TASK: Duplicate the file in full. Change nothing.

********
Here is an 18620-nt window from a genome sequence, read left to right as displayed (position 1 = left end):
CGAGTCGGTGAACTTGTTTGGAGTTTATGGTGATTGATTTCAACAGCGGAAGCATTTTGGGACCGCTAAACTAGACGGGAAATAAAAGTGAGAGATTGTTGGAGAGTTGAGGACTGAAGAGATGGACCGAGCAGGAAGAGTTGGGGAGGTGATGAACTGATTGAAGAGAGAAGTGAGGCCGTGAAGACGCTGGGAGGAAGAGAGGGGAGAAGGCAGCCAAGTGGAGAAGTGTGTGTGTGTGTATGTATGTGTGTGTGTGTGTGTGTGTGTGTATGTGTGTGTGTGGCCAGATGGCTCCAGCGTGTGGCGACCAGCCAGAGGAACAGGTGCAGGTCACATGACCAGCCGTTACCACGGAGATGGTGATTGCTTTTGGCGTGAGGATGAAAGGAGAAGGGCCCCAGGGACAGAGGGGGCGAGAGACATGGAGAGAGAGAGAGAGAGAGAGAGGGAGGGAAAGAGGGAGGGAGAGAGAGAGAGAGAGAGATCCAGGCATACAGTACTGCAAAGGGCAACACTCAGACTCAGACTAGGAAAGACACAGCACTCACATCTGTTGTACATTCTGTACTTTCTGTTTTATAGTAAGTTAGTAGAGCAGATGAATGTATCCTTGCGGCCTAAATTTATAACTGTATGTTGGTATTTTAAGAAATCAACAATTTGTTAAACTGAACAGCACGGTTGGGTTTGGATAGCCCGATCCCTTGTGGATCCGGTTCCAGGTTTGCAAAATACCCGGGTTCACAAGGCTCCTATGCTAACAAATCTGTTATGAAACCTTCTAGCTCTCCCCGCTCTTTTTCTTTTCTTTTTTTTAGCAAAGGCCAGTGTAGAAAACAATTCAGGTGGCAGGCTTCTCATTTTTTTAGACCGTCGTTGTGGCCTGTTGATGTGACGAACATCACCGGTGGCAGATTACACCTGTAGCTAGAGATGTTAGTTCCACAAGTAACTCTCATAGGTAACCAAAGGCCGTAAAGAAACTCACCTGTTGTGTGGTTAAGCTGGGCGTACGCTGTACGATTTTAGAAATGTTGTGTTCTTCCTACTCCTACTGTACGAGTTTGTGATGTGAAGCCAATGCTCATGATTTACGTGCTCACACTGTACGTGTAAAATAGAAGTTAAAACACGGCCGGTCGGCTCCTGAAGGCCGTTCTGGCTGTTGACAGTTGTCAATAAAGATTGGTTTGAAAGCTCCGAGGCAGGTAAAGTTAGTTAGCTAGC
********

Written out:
Here is an 18620-nt window from a genome sequence, read left to right as displayed (position 1 = left end):
CGAGTCGGTGAACTTGTTTGGAGTTTATGGTGATTGATTTCAACAGCGGAAGCATTTTGGGACCGCTAAACTAGACGGGAAATAAAAGTGAGAGATTGTTGGAGAGTTGAGGACTGAAGAGATGGACCGAGCAGGAAGAGTTGGGGAGGTGATGAACTGATTGAAGAGAGAAGTGAGGCCGTGAAGACGCTGGGAGGAAGAGAGGGGAGAAGGCAGCCAAGTGGAGAAGTGTGTGTGTGTGTATGTATGTGTGTGTGTGTGTGTGTGTGTGTATGTGTGTGTGTGGCCAGATGGCTCCAGCGTGTGGCGACCAGCCAGAGGAACAGGTGCAGGTCACATGACCAGCCGTTACCACGGAGATGGTGATTGCTTTTGGCGTGAGGATGAAAGGAGAAGGGCCCCAGGGACAGAGGGGGCGAGAGACATGGAGAGAGAGAGAGAGAGAGAGAGGGAGGGAAAGAGGGAGGGAGAGAGAGAGAGAGAGAGATCCAGGCATACAGTACTGCAAAGGGCAACACTCAGACTCAGACTAGGAAAGACACAGCACTCACATCTGTTGTACATTCTGTACTTTCTGTTTTATAGTAAGTTAGTAGAGCAGATGAATGTATCCTTGCGGCCTAAATTTATAACTGTATGTTGGTATTTTAAGAAATCAACAATTTGTTAAACTGAACAGCACGGTTGGGTTTGGATAGCCCGATCCCTTGTGGATCCGGTTCCAGGTTTGCAAAATACCCGGGTTCACAAGGCTCCTATGCTAACAAATCTGTTATGAAACCTTCTAGCTCTCCCCGCTCTTTTTCTTTTCTTTTTTTTAGCAAAGGCCAGTGTAGAAAACAATTCAGGTGGCAGGCTTCTCATTTTTTTAGACCGTCGTTGTGGCCTGTTGATGTGACGAACATCACCGGTGGCAGATTACACCTGTAGCTAGAGATGTTAGTTCCACAAGTAACTCTCATAGGTAACCAAAGGCCGTAAAGAAACTCACCTGTTGTGTGGTTAAGCTGGGCGTACGCTGTACGATTTTAGAAATGTTGTGTTCTTCCTACTCCTACTGTACGAGTTTGTGATGTGAAGCCAATGCTCATGATTTACGTGCTCACACTGTACGTGTAAAATAGAAGTTAAAACACGGCCGGTCGGCTCCTGAAGGCCGTTCTGGCTGTTGACAGTTGTCAATAAAGATTGGTTTGAAAGCTCCGAGGCAGGTAAAGTTAGTTAGCTAGC